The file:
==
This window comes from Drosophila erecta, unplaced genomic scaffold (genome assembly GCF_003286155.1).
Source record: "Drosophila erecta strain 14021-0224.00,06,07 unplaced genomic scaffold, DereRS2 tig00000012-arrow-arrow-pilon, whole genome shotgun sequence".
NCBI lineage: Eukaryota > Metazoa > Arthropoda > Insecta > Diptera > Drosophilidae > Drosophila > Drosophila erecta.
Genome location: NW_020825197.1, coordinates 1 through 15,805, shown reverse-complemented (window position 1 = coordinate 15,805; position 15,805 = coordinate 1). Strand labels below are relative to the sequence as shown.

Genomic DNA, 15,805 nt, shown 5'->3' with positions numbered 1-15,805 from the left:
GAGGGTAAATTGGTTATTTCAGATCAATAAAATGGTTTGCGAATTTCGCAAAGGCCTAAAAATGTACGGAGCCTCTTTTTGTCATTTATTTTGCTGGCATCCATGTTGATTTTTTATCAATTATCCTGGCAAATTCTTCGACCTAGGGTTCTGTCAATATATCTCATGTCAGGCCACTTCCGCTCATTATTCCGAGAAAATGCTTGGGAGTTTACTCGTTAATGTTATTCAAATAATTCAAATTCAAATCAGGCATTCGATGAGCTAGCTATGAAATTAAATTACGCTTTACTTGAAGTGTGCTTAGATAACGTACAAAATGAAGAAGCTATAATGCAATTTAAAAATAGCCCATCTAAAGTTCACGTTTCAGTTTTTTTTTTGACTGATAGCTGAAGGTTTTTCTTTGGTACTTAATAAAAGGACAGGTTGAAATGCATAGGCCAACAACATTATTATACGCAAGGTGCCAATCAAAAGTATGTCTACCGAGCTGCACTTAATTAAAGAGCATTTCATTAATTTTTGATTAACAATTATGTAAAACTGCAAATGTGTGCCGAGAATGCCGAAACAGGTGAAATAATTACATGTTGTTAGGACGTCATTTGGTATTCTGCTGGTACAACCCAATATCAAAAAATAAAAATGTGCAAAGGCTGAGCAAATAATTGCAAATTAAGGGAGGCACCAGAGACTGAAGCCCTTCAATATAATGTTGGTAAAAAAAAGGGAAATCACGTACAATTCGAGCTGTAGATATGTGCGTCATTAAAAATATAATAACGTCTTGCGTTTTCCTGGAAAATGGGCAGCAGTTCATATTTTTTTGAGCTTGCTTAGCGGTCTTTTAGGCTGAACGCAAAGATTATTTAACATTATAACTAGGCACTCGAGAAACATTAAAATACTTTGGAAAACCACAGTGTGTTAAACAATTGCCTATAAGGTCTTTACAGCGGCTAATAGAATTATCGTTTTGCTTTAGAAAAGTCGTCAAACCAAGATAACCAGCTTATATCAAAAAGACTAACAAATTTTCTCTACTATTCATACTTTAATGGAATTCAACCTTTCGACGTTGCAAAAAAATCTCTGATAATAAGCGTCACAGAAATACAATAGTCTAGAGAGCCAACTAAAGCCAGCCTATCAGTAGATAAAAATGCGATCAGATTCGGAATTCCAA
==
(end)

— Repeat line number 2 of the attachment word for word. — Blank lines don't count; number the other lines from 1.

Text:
Source record: "Drosophila erecta strain 14021-0224.00,06,07 unplaced genomic scaffold, DereRS2 tig00000012-arrow-arrow-pilon, whole genome shotgun sequence".